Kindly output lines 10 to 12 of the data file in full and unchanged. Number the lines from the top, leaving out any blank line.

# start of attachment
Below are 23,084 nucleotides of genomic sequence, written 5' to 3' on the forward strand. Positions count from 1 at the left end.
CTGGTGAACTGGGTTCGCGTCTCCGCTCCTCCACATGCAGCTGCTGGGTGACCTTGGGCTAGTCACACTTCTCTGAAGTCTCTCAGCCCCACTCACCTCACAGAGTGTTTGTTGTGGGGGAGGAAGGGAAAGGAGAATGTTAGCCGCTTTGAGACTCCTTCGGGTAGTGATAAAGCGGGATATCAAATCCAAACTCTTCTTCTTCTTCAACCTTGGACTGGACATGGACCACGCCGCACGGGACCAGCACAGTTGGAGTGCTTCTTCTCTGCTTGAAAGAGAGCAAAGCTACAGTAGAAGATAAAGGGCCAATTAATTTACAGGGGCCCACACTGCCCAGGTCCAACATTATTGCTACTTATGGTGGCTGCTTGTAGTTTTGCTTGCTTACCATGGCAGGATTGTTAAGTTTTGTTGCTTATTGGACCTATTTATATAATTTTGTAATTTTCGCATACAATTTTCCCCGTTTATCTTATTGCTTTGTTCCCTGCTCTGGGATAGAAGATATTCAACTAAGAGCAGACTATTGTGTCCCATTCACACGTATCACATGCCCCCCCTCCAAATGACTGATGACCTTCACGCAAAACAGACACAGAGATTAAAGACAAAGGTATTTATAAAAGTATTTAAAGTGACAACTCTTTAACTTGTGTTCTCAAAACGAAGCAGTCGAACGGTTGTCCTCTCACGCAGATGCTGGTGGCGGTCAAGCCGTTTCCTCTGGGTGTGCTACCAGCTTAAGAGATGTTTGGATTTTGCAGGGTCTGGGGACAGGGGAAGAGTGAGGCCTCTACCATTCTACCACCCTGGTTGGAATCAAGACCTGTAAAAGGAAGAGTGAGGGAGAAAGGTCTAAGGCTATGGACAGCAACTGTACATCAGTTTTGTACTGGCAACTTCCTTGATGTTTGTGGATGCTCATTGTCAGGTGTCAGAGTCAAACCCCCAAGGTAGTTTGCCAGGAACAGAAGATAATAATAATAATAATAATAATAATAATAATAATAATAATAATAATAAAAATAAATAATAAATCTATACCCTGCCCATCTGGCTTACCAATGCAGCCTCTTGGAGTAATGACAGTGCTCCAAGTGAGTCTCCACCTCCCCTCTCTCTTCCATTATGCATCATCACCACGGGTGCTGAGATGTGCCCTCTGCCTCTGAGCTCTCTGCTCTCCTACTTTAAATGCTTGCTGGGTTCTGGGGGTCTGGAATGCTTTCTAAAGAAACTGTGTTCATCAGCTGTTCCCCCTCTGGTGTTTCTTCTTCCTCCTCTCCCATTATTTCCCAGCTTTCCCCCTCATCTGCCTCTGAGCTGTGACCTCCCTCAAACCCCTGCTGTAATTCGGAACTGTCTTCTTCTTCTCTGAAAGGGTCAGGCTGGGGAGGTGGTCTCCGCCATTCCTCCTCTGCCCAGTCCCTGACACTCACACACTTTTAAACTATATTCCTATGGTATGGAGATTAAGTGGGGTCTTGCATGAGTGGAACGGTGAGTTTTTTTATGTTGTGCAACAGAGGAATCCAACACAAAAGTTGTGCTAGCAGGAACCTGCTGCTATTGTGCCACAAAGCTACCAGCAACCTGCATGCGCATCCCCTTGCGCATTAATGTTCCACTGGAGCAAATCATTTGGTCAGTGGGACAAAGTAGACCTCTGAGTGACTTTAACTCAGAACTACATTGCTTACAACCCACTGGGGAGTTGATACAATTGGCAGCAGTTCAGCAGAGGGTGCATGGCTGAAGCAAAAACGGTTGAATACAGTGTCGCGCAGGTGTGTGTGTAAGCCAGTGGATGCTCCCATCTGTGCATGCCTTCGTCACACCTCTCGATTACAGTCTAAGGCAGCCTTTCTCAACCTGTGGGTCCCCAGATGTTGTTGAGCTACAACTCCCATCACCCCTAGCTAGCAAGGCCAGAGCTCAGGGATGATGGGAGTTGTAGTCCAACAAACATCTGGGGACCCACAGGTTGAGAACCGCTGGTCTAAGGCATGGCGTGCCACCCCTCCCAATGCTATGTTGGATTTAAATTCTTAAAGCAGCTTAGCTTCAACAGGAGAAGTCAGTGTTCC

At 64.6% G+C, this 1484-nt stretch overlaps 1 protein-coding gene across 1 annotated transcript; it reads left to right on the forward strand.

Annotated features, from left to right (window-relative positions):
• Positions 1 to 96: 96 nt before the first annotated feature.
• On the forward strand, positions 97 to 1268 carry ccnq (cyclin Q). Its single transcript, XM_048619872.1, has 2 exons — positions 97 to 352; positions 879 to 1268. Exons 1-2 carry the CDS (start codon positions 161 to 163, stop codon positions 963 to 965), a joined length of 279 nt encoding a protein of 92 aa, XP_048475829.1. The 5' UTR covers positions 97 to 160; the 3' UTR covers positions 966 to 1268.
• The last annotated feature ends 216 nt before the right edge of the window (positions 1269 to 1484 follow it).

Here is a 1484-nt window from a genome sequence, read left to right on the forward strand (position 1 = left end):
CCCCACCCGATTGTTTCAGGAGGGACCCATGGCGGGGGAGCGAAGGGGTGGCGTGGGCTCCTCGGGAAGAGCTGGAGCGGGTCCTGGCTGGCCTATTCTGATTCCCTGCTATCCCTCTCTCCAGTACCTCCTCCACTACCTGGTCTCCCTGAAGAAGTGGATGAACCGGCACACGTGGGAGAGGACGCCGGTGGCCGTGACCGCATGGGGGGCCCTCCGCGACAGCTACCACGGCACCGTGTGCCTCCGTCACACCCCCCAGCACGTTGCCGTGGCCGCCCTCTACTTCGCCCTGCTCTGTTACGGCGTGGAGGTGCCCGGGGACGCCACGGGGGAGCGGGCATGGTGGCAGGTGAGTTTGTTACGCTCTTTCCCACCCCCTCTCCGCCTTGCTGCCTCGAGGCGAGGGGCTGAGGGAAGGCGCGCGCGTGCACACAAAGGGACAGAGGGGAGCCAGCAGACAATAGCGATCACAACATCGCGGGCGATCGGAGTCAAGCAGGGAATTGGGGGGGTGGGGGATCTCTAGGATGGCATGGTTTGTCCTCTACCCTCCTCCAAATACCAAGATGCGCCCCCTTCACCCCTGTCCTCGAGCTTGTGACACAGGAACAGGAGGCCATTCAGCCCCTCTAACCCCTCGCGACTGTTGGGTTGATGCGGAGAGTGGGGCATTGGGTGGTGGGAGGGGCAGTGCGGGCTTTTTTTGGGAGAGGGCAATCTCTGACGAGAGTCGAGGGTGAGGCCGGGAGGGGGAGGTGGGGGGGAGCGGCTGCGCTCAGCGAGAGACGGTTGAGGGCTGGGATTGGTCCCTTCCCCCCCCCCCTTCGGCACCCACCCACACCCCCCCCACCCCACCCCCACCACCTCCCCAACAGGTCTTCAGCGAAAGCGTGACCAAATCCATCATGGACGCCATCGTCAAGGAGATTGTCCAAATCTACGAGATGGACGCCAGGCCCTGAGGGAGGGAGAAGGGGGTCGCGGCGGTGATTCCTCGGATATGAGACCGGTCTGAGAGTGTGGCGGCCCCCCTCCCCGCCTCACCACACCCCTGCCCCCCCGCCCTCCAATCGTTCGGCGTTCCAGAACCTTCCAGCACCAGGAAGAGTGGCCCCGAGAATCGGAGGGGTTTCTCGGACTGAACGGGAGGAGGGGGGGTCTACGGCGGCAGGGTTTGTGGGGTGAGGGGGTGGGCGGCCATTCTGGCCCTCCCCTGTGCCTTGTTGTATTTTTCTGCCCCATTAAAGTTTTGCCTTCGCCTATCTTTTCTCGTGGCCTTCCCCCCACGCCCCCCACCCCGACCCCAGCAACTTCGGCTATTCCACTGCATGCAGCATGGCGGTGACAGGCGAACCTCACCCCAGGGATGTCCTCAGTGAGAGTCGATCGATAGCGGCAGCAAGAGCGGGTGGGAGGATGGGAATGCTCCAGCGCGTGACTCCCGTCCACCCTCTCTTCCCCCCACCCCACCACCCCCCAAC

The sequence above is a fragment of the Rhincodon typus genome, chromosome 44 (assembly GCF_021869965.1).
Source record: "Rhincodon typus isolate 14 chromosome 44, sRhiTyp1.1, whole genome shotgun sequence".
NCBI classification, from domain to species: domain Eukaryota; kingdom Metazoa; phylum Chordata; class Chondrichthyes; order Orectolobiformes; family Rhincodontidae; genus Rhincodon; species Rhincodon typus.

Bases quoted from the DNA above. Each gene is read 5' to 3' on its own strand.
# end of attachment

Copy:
The sequence above is a fragment of the Rhincodon typus genome, chromosome 44 (assembly GCF_021869965.1).
Source record: "Rhincodon typus isolate 14 chromosome 44, sRhiTyp1.1, whole genome shotgun sequence".
NCBI classification, from domain to species: domain Eukaryota; kingdom Metazoa; phylum Chordata; class Chondrichthyes; order Orectolobiformes; family Rhincodontidae; genus Rhincodon; species Rhincodon typus.